- $1.30 per gallon fuel at 5 MPG is $0.26 CPM = $0.02 CPM surcharge
- $1.35 per gallon fuel at 5 MPG is $0.27 CPM = $0.03 CPM surcharge
- $1.40 per gallon fuel at 5 MPG is $0.28 CPM = $0.04 CPM surcharge
- $1.45 per gallon fuel at 5 MPG is $0.29 CPM = $0.05 CPM surcharge
- $1.50 per gallon fuel at 5 MPG is $0.30 CPM = $0.06 CPM surcharge
- $1.60 per gallon fuel at 5 MPG is $0.32 CPM = $0.08 CPM surcharge
- $1.70 per gallon fuel at 5 MPG is $0.34 CPM = $0.10 CPM surcharge
- $1.80 per gallon fuel at 5 MPG is $0.36 CPM = $0.12 CPM surcharge
- $1.90 per gallon fuel at 5 MPG is $0.38 CPM = $0.14 CPM surcharge
- $2.00 per gallon fuel at 5 MPG is $0.40 CPM = $0.16 CPM surcharge
- $2.10 per gallon fuel at 5 MPG is $0.42 CPM = $0.18 CPM surcharge
- $2.20 per gallon fuel at 5 MPG is $0.44 CPM = $0.20 CPM surcharge
- And so on.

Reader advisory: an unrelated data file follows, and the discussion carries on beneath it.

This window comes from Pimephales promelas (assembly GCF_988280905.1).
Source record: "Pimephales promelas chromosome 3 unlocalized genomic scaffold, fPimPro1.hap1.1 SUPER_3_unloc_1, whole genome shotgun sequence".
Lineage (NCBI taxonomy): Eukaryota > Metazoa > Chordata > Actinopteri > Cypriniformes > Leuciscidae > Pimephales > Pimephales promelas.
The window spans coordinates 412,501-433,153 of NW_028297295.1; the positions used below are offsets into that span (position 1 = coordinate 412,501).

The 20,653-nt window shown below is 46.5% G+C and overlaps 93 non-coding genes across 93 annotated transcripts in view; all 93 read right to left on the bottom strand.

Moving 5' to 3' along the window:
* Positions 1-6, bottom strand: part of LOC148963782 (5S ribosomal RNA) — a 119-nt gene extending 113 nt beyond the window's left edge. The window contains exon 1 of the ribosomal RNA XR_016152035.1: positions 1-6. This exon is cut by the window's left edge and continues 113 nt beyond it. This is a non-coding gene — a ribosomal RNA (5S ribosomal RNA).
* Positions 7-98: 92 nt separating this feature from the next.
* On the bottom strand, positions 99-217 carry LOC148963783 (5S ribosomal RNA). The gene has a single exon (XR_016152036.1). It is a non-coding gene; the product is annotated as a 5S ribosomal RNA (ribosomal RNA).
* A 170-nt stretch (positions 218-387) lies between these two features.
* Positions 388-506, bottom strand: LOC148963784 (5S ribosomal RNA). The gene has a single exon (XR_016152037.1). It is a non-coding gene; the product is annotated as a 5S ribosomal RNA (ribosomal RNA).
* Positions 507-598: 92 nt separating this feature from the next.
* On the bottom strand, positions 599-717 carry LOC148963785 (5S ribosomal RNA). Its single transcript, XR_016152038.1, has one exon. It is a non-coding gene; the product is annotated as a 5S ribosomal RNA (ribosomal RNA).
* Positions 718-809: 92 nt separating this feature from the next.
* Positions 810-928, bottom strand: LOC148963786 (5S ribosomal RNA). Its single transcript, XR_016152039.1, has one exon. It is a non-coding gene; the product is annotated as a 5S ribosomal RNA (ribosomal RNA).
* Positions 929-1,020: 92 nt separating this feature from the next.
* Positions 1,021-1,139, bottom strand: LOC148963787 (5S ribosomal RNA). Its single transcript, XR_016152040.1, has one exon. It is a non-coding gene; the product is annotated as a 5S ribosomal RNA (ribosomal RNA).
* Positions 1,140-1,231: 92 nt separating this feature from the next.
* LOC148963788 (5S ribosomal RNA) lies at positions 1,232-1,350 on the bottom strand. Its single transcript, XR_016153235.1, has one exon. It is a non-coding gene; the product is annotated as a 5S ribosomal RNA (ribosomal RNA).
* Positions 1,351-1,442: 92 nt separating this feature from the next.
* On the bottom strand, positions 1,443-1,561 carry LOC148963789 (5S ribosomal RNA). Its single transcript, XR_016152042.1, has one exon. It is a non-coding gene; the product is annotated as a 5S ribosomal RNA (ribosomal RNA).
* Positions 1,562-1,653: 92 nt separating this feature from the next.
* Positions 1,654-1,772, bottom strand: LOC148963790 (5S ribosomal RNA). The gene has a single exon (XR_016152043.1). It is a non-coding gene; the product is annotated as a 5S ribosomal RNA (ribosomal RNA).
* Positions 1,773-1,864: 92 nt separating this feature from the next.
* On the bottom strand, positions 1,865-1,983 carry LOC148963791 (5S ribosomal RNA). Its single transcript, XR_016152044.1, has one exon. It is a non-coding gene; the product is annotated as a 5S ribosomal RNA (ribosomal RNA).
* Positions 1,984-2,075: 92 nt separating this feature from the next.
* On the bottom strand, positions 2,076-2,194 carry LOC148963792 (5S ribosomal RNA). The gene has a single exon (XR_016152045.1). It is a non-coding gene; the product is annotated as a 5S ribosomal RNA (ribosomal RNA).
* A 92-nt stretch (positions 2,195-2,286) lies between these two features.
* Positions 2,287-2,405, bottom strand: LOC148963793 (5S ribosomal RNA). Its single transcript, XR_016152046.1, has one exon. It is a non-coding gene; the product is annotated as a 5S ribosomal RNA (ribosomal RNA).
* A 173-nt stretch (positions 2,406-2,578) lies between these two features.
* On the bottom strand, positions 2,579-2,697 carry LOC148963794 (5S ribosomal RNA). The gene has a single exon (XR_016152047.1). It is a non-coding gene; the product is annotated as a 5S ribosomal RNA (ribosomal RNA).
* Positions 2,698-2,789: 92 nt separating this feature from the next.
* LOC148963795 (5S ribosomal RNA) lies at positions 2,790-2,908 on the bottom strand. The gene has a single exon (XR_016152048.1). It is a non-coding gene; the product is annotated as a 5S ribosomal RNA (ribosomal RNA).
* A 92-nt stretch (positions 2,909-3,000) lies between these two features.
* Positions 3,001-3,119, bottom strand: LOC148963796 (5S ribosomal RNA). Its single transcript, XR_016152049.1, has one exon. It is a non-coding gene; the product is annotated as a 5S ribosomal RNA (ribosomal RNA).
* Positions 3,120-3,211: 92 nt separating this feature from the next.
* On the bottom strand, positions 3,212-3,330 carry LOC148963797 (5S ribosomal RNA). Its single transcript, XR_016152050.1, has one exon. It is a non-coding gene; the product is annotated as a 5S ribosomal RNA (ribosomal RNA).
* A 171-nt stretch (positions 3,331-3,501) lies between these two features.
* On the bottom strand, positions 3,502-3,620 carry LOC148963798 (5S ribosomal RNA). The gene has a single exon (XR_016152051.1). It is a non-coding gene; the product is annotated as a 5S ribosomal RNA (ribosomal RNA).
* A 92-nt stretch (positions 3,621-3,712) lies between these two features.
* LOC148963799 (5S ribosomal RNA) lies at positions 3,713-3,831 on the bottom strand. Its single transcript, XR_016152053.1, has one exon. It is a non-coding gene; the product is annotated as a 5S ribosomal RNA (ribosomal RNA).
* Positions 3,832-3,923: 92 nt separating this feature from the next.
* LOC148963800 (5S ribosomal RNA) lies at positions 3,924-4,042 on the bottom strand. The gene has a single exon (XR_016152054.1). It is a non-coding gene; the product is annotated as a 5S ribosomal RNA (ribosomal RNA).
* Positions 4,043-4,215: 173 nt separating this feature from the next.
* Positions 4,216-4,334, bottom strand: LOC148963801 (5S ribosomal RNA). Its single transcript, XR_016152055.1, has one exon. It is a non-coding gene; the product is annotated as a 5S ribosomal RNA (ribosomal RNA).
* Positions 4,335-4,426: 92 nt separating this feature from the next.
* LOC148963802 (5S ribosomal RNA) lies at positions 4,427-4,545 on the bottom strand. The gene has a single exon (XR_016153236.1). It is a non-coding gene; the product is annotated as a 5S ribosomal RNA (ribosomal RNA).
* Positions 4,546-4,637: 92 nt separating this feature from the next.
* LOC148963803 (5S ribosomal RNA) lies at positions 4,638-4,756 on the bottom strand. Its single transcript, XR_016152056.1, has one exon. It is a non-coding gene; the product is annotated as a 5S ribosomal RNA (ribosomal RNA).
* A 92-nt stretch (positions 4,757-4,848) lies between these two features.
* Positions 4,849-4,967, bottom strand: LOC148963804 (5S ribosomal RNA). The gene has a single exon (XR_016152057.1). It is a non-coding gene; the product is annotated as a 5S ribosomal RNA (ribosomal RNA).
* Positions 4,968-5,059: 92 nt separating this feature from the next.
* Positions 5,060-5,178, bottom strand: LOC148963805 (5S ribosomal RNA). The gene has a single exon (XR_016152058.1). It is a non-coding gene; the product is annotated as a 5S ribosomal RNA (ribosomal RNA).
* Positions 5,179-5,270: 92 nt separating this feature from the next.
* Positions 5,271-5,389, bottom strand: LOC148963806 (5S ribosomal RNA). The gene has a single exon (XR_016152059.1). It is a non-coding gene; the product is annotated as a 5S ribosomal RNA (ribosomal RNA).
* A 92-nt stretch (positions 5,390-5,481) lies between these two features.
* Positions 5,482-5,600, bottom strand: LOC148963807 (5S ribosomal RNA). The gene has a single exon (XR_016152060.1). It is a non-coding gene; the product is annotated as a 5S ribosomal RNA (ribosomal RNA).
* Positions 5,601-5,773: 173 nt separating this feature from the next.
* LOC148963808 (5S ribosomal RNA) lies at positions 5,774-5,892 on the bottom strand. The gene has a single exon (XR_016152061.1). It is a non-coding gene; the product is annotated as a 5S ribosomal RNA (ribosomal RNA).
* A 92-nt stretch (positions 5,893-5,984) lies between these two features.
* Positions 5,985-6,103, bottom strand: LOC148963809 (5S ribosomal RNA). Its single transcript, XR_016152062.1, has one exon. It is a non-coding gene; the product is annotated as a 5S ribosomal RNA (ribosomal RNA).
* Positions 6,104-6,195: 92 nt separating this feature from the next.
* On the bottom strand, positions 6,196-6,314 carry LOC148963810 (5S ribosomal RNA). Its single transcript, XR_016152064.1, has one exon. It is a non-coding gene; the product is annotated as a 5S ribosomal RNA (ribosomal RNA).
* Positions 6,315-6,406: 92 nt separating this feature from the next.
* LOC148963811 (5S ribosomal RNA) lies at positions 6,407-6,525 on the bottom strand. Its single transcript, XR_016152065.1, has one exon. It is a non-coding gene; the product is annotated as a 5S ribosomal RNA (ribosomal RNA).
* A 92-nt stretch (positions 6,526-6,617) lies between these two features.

Some more attentive shippers are using 6 MPG and even 7 MPG in their calculation. For 6 MPG, this sets the BASELINE at $0.20 per mile ($1.20 per gallon divided by 6 MPG) and it saves the shipper a penny or so at higher fuel prices (i.e. $1.50 per gallon fuel divided by 6 MPG is $0.25 CPM or a surcharge of $0.05 per mile - $0.01 less). You may end up somewhere in between.

This then gets billed to the shipper and you get passed through what is paid.

In general, you will receive less than that when you cost it against total miles, as deadhead is not usually paid unless it is negotiated into the rates. Also most calculate it using national average prices, which vary by region, location, etc.